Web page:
Rationale and objectives: Three-dimensional (3D) visualization has been shown to benefit new generations of medical students and physicians-in-training in a variety of contexts. However, there is limited research directly comparing student performance after using 3D tools to those using two-dimensional (2D) screens.
Materials and methods: A CT was performed on a donated cadaver and a 3D CT hologram was created. A total of 30 first-year medical students were randomly assigned into two groups to review head and neck anatomy in a teaching session that incorporated CT. The first group used an augmented reality headset, while the second group used a laptop screen. The students were administered a five-question anatomy test before and after the session. Two-tailed t-tests were used for statistical comparison of pretest and posttest performance within and between groups. A feedback survey was distributed for qualitative data.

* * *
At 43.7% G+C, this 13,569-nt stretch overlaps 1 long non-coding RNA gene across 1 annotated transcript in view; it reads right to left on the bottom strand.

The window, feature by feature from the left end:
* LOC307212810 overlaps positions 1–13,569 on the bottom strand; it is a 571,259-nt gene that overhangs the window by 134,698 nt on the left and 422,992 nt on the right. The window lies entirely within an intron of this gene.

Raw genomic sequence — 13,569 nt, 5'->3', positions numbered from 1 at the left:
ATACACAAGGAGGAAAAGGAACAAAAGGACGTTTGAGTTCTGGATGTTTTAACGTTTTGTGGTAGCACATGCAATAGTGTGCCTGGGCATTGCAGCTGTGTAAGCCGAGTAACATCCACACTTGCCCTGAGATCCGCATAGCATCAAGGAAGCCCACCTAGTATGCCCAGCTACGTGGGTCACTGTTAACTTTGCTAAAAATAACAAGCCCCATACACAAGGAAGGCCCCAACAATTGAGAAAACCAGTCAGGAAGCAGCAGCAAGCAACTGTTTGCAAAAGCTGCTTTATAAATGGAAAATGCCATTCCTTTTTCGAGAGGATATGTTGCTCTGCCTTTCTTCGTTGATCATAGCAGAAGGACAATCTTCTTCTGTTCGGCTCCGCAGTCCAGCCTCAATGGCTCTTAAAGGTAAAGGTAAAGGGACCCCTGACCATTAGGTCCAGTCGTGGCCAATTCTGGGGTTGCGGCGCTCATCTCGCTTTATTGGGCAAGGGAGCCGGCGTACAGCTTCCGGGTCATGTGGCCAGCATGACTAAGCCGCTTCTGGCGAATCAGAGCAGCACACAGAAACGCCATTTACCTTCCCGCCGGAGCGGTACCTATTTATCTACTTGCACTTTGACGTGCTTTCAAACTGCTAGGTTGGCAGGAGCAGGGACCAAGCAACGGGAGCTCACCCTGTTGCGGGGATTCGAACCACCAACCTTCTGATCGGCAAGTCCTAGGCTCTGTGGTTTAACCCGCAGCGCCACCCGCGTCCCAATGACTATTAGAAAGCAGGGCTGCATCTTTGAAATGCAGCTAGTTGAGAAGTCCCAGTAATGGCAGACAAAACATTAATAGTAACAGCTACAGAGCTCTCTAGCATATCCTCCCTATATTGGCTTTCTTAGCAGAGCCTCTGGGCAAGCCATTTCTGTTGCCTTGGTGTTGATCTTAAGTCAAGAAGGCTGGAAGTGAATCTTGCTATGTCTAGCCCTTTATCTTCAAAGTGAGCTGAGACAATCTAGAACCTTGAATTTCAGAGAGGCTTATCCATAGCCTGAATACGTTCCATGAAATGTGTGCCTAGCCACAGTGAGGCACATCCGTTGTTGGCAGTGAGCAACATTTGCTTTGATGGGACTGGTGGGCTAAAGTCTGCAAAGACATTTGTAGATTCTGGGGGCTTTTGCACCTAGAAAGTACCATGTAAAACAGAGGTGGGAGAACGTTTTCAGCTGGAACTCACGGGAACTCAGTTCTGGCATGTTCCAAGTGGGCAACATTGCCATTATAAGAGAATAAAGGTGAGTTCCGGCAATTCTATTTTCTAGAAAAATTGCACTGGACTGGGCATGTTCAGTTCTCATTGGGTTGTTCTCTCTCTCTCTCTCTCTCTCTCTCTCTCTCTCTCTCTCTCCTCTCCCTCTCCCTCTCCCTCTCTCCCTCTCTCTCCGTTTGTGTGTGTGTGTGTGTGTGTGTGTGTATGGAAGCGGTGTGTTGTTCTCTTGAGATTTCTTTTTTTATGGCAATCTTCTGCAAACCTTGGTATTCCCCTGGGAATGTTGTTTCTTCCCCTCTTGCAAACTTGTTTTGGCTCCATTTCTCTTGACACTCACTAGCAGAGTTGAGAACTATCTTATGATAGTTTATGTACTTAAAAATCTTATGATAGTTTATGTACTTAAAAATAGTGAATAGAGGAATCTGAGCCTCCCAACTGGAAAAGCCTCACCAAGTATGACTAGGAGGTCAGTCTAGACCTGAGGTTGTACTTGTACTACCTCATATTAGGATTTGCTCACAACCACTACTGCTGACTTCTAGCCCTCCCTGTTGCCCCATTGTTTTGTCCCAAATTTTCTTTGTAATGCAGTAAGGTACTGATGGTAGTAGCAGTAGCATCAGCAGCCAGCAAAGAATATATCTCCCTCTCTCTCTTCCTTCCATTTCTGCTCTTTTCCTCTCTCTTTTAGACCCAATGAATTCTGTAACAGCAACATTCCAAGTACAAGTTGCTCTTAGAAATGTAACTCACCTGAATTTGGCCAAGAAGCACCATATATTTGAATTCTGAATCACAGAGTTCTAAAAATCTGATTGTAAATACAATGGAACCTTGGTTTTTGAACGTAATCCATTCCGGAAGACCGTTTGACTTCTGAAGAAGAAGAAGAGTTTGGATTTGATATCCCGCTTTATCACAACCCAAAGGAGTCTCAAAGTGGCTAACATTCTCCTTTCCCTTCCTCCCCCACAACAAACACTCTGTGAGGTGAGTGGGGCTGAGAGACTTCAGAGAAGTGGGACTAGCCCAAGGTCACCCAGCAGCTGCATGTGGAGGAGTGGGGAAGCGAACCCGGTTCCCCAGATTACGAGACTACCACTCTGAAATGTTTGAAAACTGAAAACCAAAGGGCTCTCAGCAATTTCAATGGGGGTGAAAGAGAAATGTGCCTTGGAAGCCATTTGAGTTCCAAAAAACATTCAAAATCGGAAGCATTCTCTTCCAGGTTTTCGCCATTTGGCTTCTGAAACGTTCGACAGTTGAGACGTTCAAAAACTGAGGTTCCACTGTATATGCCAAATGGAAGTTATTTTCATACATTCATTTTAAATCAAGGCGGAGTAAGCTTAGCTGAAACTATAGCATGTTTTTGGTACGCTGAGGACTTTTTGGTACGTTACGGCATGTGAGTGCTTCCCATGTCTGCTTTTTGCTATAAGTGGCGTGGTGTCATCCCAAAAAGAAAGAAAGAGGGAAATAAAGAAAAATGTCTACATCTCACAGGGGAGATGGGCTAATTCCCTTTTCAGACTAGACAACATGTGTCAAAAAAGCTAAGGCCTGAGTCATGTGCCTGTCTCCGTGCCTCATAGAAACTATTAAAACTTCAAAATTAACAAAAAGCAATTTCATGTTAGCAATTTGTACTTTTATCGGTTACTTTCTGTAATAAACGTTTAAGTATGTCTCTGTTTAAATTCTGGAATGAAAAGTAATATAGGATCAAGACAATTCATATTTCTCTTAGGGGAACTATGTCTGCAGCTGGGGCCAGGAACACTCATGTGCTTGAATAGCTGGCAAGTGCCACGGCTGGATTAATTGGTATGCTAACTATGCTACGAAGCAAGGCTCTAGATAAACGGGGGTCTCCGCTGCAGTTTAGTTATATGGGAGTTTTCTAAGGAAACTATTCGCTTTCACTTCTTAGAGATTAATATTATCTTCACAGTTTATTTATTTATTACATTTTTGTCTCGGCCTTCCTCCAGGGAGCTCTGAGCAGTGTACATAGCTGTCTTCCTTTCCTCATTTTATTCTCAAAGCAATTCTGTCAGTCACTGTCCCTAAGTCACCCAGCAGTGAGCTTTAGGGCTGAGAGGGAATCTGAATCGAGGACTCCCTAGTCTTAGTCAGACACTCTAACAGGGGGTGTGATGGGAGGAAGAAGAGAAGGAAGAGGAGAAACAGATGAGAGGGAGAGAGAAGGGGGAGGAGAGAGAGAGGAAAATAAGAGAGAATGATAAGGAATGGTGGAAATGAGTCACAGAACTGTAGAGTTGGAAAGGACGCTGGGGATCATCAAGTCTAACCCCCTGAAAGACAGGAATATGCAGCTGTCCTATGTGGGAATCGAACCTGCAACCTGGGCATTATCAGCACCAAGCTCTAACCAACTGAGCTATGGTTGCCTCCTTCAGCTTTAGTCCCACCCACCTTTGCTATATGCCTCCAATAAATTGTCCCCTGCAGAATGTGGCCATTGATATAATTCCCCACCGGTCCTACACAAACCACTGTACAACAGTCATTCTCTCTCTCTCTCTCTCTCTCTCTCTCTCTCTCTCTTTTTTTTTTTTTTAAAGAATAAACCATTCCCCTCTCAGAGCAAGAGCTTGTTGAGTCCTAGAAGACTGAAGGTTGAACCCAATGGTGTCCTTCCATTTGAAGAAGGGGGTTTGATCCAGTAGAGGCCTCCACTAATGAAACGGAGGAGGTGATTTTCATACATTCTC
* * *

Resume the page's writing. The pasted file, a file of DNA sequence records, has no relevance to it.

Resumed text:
Results: Pretest vs. posttest comparison of average percentage of questions answered correctly demonstrated both groups showing significant in-group improvement (p < 0.05), from 59% to 95% in the augmented reality group, and from 57% to 80% in the screen group. Between-group analysis indicated that posttest performance was significantly better in the augmented reality group (p = 0.022, effect size = 0.73).
Conclusion: Immersive 3D visualization has the potential to improve short-term anatomic recall in the head and neck compared to traditional 2D screen-based review, as well as engage millennial learners to learn better in anatomy laboratory. Our findings may reflect additional benefit gained from the stereoscopic depth cues present in augmented reality-based visualization.
Keywords: 3D visualization; Augmented reality; Medical education; Mixed reality; Near-peer; Technology in education.
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